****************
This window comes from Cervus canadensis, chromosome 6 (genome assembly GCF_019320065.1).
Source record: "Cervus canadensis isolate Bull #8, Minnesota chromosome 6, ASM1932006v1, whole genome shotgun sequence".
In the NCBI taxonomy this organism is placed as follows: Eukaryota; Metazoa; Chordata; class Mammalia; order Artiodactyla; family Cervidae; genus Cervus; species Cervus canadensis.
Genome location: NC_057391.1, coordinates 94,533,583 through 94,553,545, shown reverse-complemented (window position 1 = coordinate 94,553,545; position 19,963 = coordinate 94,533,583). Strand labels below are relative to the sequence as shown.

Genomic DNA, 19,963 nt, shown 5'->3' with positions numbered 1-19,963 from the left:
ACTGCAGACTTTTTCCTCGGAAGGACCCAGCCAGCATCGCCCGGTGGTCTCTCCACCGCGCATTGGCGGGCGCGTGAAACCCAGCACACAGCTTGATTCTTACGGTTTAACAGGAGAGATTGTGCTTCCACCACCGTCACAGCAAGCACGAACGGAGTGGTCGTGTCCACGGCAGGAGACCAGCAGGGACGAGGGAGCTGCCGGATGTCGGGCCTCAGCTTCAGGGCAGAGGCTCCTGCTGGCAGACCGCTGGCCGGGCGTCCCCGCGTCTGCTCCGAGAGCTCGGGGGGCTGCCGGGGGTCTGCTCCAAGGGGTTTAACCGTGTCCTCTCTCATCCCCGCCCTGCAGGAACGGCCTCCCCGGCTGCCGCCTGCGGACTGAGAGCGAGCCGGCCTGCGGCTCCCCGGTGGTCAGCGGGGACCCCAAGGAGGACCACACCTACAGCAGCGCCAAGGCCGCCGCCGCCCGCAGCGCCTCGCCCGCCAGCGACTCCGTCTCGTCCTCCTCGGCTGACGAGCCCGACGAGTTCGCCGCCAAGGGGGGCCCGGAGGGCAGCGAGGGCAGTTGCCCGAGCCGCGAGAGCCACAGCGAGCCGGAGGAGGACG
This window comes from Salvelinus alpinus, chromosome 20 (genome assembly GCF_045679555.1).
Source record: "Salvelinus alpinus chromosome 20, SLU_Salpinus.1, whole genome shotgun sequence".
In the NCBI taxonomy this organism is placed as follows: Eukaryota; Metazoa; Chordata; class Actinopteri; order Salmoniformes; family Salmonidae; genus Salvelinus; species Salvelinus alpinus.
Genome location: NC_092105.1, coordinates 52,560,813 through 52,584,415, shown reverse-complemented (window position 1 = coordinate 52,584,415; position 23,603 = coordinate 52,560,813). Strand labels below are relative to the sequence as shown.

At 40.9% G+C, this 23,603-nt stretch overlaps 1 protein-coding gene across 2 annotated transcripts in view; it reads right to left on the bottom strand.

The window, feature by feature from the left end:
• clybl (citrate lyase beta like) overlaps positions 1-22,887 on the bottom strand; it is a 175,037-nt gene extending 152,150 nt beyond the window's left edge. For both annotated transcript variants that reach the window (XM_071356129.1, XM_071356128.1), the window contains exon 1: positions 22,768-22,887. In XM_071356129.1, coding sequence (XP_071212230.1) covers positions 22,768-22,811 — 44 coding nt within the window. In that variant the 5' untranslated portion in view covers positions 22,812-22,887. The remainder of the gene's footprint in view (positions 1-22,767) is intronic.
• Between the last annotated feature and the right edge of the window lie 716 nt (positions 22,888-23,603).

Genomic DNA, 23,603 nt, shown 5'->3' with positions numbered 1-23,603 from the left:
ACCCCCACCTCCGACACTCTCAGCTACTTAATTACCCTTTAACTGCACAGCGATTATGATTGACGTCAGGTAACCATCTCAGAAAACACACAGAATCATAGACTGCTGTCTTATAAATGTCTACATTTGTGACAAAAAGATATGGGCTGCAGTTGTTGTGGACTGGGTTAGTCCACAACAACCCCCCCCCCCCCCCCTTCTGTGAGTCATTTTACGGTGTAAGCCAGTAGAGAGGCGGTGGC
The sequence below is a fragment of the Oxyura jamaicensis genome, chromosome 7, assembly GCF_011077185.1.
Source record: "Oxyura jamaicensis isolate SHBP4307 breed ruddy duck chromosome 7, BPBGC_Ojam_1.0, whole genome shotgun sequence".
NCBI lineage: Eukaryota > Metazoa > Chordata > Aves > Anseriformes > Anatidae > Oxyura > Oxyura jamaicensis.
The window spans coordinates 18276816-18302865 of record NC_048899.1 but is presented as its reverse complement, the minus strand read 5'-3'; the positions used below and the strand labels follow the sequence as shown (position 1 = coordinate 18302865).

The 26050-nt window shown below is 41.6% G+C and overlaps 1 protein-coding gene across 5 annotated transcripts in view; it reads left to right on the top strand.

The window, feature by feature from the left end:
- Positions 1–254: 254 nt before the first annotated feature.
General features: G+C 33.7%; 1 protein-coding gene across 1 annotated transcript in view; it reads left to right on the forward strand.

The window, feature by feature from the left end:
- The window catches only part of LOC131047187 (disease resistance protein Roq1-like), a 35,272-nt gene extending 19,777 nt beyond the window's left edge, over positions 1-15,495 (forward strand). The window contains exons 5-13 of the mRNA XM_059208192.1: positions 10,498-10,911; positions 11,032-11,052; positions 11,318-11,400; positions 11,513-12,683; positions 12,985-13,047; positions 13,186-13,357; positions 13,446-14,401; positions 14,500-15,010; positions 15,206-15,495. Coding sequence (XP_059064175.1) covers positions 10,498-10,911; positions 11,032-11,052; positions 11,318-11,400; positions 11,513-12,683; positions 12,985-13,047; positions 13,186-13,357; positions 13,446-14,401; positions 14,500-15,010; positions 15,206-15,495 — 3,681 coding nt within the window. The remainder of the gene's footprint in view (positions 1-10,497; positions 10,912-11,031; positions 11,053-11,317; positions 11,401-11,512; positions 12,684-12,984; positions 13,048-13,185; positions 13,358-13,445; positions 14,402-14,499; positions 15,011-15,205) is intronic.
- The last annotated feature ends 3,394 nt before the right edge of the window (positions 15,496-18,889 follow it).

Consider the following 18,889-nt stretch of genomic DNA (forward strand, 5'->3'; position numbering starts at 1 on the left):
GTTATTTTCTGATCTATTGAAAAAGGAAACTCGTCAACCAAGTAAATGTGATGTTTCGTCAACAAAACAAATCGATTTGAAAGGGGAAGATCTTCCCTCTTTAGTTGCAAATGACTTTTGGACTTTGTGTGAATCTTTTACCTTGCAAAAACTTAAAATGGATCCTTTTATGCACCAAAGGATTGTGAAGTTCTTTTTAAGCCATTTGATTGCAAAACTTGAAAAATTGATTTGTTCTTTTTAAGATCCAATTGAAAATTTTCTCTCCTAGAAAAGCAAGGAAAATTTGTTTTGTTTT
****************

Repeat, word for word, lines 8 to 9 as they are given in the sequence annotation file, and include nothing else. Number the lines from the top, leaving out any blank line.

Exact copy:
Source record: "Salvelinus alpinus chromosome 20, SLU_Salpinus.1, whole genome shotgun sequence".
In the NCBI taxonomy this organism is placed as follows: Eukaryota; Metazoa; Chordata; class Actinopteri; order Salmoniformes; family Salmonidae; genus Salvelinus; species Salvelinus alpinus.